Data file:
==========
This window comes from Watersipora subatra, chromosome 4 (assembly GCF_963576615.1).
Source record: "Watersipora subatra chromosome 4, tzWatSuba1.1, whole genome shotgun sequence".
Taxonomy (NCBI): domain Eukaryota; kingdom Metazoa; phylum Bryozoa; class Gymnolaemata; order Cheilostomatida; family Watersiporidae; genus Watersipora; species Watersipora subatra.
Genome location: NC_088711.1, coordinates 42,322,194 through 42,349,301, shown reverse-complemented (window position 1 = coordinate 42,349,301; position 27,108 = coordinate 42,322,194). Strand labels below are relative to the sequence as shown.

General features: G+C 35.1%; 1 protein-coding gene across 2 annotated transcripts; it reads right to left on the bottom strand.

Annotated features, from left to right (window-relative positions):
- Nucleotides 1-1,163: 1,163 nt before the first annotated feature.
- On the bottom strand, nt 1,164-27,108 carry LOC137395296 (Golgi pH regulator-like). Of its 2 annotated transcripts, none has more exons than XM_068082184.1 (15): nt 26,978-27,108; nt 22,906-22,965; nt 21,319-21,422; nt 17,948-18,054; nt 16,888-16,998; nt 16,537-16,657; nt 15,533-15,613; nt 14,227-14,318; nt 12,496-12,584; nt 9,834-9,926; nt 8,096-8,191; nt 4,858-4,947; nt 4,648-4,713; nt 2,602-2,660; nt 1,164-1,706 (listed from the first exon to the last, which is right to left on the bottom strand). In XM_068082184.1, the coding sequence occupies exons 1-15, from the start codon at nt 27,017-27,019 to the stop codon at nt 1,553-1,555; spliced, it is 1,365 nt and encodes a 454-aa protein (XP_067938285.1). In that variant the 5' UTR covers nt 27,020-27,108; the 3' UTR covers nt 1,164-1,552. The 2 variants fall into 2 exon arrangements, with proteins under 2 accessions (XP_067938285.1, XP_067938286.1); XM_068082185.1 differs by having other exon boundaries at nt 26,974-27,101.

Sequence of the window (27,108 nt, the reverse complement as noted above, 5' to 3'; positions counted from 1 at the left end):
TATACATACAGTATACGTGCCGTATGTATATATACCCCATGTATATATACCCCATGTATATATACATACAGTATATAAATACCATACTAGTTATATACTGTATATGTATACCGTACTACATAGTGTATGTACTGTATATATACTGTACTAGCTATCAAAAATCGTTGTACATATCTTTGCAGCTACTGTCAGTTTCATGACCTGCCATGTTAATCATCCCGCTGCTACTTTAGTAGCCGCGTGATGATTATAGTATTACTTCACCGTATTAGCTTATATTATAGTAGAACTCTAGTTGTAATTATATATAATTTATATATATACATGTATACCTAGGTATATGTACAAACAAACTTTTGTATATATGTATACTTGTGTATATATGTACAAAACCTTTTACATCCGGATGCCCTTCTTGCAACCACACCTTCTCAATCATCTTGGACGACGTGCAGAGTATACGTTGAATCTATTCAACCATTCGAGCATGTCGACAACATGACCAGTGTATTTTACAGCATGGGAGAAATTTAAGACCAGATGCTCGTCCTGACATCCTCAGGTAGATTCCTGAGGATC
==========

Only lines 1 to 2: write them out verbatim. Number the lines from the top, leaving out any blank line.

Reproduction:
This window comes from Watersipora subatra, chromosome 4 (assembly GCF_963576615.1).
Source record: "Watersipora subatra chromosome 4, tzWatSuba1.1, whole genome shotgun sequence".